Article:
Thursday, September 29, 2011

Revising - a home-made workshop - Lesson 3 - language

Today, at the home-made workshop, we're going to discuss language. Language is obviously a micro-editing matter. The elements it incorporates are clarity, authenticity, repetitions and so on. But more than the sum of these parts, language is voice. And voice is a learned thing. We need to liberate ourselves from acquired mannerisms, aesthetic habits, and ticks of a lifetime, in order to write freshly and truly. Voice is very personal, of course, and we don't need to kill our own voice - we just need to look at it with a slightly jaundiced eye. For instance, I like repeating words, I like quirky old-fashioned phrases from the forties, I like ending sentences with a preposition. I can use some of these sparingly, but if I make my characters have all the same ticks that I do, well - that isn't voice - that is laziness. If I don't make sure my repetitions aren't some faux finish I put on my words - that do not serve the story - then I'm affected not effective as a writer.
As I revise, I need to hunt out tired clichés - in my mad dash to get the story down, I will have written hundreds of them. That's OK. I don't beat myself up over it - I know that they are holding the place for my thoughtful revision.  I need to pare down my language- not over weigh sentences with too many stunningly gorgeous words. I need to vacuum up all the tiny words that clog my sentences - that, in spite of the fact, in order to, I would argue that - and so on. I might add and so on to the list! I will be hunting the passive and flaccid word choices - the 'ing' words, the 'to be' that slow the reader and rob the phrases of the muscular robustness that I desire.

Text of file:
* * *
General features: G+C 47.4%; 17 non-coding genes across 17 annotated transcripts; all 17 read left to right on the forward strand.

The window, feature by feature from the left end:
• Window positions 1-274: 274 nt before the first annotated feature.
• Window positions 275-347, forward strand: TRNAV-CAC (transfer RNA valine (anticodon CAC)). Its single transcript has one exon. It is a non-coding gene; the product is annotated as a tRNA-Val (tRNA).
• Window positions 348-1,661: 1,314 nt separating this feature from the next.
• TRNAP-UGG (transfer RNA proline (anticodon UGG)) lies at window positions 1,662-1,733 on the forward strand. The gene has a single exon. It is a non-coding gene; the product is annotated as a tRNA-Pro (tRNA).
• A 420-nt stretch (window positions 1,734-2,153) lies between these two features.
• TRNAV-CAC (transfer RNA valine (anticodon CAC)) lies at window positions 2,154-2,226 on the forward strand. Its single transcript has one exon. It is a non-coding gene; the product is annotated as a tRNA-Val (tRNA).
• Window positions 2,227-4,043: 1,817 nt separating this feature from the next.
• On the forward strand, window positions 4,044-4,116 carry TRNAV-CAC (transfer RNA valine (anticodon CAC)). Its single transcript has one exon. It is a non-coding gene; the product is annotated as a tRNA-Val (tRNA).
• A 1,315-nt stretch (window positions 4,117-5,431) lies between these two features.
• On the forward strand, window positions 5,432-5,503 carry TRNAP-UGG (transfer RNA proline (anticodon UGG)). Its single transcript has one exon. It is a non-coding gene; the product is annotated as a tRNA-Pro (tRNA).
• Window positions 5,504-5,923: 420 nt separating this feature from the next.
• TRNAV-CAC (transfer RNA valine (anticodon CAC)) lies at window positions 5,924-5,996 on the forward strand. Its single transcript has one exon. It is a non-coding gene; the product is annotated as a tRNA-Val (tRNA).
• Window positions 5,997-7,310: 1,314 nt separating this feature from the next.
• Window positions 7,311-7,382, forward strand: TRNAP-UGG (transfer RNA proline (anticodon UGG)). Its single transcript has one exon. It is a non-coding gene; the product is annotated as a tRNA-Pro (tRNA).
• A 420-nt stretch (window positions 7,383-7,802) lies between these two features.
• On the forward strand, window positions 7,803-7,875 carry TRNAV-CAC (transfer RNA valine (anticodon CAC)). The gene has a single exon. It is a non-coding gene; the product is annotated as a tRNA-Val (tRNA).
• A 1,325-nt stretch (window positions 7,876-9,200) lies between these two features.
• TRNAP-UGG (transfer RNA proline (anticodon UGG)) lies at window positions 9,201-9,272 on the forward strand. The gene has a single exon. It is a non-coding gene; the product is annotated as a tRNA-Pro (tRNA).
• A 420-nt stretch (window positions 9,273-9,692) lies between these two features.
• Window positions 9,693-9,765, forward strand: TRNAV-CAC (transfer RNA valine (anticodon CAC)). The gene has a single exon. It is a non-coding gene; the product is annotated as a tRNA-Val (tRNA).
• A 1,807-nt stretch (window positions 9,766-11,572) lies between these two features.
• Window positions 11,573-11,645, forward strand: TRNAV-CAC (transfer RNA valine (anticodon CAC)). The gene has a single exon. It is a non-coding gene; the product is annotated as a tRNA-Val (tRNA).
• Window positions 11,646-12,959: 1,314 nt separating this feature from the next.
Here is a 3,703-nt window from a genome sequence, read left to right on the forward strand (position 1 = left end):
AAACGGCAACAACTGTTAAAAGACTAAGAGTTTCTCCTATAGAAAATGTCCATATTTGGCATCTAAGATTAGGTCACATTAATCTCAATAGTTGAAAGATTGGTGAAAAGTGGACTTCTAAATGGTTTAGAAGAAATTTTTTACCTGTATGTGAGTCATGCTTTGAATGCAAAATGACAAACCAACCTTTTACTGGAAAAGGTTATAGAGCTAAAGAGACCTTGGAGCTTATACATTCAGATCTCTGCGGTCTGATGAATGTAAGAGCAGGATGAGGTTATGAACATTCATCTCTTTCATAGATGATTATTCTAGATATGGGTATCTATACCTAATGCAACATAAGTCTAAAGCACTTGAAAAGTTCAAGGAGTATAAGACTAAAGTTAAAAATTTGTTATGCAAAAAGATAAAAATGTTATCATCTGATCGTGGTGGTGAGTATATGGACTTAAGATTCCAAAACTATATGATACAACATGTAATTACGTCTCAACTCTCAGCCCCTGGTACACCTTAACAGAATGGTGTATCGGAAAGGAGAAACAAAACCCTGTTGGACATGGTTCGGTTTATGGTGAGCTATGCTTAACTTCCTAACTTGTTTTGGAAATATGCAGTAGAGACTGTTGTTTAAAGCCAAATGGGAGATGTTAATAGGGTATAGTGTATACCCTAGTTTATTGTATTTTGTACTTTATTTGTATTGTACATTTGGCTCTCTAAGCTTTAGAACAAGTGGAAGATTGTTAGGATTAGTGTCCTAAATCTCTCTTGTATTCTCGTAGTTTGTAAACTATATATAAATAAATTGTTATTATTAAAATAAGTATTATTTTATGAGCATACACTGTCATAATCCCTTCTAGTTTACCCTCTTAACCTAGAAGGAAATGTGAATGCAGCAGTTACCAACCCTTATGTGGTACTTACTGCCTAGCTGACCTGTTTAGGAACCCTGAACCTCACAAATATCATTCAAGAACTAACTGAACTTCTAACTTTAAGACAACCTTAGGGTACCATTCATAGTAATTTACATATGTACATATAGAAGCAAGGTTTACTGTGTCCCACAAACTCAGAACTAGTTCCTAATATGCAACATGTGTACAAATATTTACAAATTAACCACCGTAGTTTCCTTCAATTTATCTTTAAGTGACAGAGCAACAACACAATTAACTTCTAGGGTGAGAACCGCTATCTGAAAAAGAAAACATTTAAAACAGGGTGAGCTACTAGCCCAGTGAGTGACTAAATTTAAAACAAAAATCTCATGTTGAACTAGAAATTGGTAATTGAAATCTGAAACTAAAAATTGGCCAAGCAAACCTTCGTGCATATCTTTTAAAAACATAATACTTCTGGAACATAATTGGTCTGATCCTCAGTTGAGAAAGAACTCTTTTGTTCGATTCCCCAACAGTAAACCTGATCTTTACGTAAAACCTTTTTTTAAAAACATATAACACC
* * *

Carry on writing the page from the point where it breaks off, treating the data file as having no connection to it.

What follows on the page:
In this revision, I will look for those words that irritate me, or, conversely, that I'm over proud of. The artificial, pretentious, and gimmicky, must be banished.
Today, those of you who are revising, take a small piece of your work - a page or two - and look for those words, lurking in unedited prose, that need to go - or be changed to tighter and brighter ones.


Margot Kinberg said...

Jan - Oh, this is something that really resonates with me! Maybe it's because I'm a linguist, but I am very sensitive to the way language is used. I try to make my characters' use of language authentic, and when I succeed, their words tell readers about them. When I don't succeed, the artificiality of it is just glaring. Thanks for the reminder to look over the way I use language in what I am writing.

Angela Felsted said...

This is such a huge endeavor. It takes so much time and even then, you aren't sure that you got everything. Good luck to you.

L. Diane Wolfe said...

Sometimes it's scary how many words and phrases we overuse.

Elizabeth Spann Craig/Riley Adams said...

I'm making a pass right now through a manuscript for word goofs or word overuse...this is a helpful post! Thanks. :)

Words A Day said...

Thankyou! I like how you describe the process - those poor flaccid words!You make it sound fun Jan,I'm off to vacuum up some of those tiny words, not for too long though, I've still a lot of macro editing to do:)